Book Image

Hands-On Cryptography with Python

By : Samuel Bowne
Book Image

Hands-On Cryptography with Python

By: Samuel Bowne

Overview of this book

Cryptography is essential for protecting sensitive information, but it is often performed inadequately or incorrectly. Hands-On Cryptography with Python starts by showing you how to encrypt and evaluate your data. The book will then walk you through various data encryption methods,such as obfuscation, hashing, and strong encryption, and will show how you can attack cryptographic systems. You will learn how to create hashes, crack them, and will understand why they are so different from each other. In the concluding chapters, you will use three NIST-recommended systems: the Advanced Encryption Standard (AES), the Secure Hash Algorithm (SHA), and the Rivest-Shamir-Adleman (RSA). By the end of this book, you will be able to deal with common errors in encryption.
Table of Contents (9 chapters)

Windows password hashes

In this section, we will see how to get hashes with Cain and then how MD4 and Unicode work. Then, we'll discuss cracking hashes with Google and cracking hashes with wordlists.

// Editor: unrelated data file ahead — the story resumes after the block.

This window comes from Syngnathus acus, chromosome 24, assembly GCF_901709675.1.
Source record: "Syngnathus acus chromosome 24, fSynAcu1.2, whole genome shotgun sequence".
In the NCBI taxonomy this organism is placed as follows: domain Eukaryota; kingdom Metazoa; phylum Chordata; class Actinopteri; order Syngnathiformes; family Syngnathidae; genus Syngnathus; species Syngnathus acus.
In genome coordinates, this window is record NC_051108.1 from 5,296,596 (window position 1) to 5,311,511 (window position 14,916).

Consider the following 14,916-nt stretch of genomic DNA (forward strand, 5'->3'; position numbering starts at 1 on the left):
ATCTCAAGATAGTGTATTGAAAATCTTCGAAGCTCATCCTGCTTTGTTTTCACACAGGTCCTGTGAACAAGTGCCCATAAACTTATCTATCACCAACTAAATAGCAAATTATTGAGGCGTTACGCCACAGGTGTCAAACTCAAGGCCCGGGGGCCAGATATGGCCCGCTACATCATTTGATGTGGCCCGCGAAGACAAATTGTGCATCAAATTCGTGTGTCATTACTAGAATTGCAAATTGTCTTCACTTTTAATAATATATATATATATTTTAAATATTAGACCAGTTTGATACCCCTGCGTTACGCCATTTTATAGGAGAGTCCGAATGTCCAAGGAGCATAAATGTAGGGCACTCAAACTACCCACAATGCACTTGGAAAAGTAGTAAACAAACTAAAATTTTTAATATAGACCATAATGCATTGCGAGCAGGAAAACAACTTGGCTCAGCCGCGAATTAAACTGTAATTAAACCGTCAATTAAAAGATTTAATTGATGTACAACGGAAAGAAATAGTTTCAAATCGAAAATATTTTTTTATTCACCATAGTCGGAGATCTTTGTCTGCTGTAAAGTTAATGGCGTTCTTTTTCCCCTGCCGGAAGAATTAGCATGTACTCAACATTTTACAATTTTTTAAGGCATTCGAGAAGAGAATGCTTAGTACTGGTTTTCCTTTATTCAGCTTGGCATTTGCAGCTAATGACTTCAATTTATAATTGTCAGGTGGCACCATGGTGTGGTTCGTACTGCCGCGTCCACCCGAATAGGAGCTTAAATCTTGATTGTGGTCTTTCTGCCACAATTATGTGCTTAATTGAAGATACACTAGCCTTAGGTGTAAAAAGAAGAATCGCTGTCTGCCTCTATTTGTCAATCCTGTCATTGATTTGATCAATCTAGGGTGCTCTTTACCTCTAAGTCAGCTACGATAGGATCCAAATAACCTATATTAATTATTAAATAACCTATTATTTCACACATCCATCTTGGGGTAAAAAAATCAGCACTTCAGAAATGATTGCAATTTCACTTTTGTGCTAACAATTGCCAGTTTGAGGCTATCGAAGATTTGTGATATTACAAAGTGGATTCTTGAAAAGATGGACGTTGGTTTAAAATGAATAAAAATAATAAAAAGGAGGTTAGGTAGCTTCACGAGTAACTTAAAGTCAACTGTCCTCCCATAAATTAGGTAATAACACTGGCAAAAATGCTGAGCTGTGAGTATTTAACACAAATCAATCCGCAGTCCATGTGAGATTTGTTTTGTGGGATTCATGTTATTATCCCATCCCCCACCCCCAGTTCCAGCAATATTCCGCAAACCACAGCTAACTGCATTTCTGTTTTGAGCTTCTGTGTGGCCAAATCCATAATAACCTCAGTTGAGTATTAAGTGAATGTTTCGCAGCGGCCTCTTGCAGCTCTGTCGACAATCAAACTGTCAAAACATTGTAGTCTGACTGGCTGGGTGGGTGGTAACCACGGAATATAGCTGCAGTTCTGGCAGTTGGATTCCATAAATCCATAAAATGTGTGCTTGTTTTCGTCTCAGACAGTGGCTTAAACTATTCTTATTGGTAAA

Getting hashes with Cain

Cain is a free hacking tool that can harvest Windows hashes from a running operating system. In order to test it, we'll make three accounts on Windows Server, the very latest version of the Windows operating system. You can use the user command at the Command Prompt to do this. You can add a user named John with a password P@sw0rd, a user named Paul with a password, and a user named Ringo with password P@sw0rd999:

If you run Cain, it can harvest the hashes. The following screenshot shows the three users and their hashes:

The LM Hash section is an obsolete system that is no longer used by any version of Windows, so it just contains a dummy value that has no information. The actual hash used by Windows when you log in is called the NT Hash. Notice that if two users have the...